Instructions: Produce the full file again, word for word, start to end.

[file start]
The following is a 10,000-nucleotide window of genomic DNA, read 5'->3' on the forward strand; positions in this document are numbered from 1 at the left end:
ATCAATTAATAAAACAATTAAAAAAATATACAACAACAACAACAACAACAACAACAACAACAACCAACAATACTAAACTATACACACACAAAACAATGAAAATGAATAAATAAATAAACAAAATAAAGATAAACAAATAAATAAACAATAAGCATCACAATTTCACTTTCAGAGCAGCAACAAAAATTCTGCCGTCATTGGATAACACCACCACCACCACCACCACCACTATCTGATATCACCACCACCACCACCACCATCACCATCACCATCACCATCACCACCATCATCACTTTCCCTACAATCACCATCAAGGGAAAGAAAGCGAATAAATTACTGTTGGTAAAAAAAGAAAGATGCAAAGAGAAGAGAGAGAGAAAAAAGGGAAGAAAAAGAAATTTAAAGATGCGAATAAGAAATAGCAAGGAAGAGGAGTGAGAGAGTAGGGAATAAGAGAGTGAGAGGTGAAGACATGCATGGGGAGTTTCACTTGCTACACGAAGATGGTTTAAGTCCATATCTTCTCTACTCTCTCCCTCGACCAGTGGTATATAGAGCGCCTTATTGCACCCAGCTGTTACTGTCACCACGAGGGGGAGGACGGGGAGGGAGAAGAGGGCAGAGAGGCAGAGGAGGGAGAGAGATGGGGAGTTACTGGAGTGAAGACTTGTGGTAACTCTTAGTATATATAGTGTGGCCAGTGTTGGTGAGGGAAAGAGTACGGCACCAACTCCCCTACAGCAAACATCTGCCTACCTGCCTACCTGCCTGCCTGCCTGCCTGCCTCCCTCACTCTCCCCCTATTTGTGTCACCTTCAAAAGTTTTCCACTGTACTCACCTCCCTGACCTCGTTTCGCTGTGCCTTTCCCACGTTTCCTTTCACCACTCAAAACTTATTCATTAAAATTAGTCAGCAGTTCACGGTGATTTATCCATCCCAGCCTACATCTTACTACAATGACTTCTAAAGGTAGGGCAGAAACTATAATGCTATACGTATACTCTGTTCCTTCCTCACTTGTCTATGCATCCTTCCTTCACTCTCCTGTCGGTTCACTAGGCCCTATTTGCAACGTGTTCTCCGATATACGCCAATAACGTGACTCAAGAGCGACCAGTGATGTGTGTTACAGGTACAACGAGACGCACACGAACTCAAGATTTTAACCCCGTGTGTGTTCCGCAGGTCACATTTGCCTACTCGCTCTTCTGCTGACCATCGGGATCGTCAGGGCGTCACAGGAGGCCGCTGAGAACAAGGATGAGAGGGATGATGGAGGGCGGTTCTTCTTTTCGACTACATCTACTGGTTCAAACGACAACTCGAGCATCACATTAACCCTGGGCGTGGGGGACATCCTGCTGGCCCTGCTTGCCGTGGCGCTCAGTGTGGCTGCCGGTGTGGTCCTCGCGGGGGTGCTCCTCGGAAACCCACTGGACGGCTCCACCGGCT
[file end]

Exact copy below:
The following is a 10,000-nucleotide window of genomic DNA, read 5'->3' on the forward strand; positions in this document are numbered from 1 at the left end:
ATCAATTAATAAAACAATTAAAAAAATATACAACAACAACAACAACAACAACAACAACAACAACCAACAATACTAAACTATACACACACAAAACAATGAAAATGAATAAATAAATAAACAAAATAAAGATAAACAAATAAATAAACAATAAGCATCACAATTTCACTTTCAGAGCAGCAACAAAAATTCTGCCGTCATTGGATAACACCACCACCACCACCACCACCACTATCTGATATCACCACCACCACCACCACCATCACCATCACCATCACCATCACCACCATCATCACTTTCCCTACAATCACCATCAAGGGAAAGAAAGCGAATAAATTACTGTTGGTAAAAAAAGAAAGATGCAAAGAGAAGAGAGAGAGAAAAAAGGGAAGAAAAAGAAATTTAAAGATGCGAATAAGAAATAGCAAGGAAGAGGAGTGAGAGAGTAGGGAATAAGAGAGTGAGAGGTGAAGACATGCATGGGGAGTTTCACTTGCTACACGAAGATGGTTTAAGTCCATATCTTCTCTACTCTCTCCCTCGACCAGTGGTATATAGAGCGCCTTATTGCACCCAGCTGTTACTGTCACCACGAGGGGGAGGACGGGGAGGGAGAAGAGGGCAGAGAGGCAGAGGAGGGAGAGAGATGGGGAGTTACTGGAGTGAAGACTTGTGGTAACTCTTAGTATATATAGTGTGGCCAGTGTTGGTGAGGGAAAGAGTACGGCACCAACTCCCCTACAGCAAACATCTGCCTACCTGCCTACCTGCCTGCCTGCCTGCCTGCCTCCCTCACTCTCCCCCTATTTGTGTCACCTTCAAAAGTTTTCCACTGTACTCACCTCCCTGACCTCGTTTCGCTGTGCCTTTCCCACGTTTCCTTTCACCACTCAAAACTTATTCATTAAAATTAGTCAGCAGTTCACGGTGATTTATCCATCCCAGCCTACATCTTACTACAATGACTTCTAAAGGTAGGGCAGAAACTATAATGCTATACGTATACTCTGTTCCTTCCTCACTTGTCTATGCATCCTTCCTTCACTCTCCTGTCGGTTCACTAGGCCCTATTTGCAACGTGTTCTCCGATATACGCCAATAACGTGACTCAAGAGCGACCAGTGATGTGTGTTACAGGTACAACGAGACGCACACGAACTCAAGATTTTAACCCCGTGTGTGTTCCGCAGGTCACATTTGCCTACTCGCTCTTCTGCTGACCATCGGGATCGTCAGGGCGTCACAGGAGGCCGCTGAGAACAAGGATGAGAGGGATGATGGAGGGCGGTTCTTCTTTTCGACTACATCTACTGGTTCAAACGACAACTCGAGCATCACATTAACCCTGGGCGTGGGGGACATCCTGCTGGCCCTGCTTGCCGTGGCGCTCAGTGTGGCTGCCGGTGTGGTCCTCGCGGGGGTGCTCCTCGGAAACCCACTGGACGGCTCCACCGGCT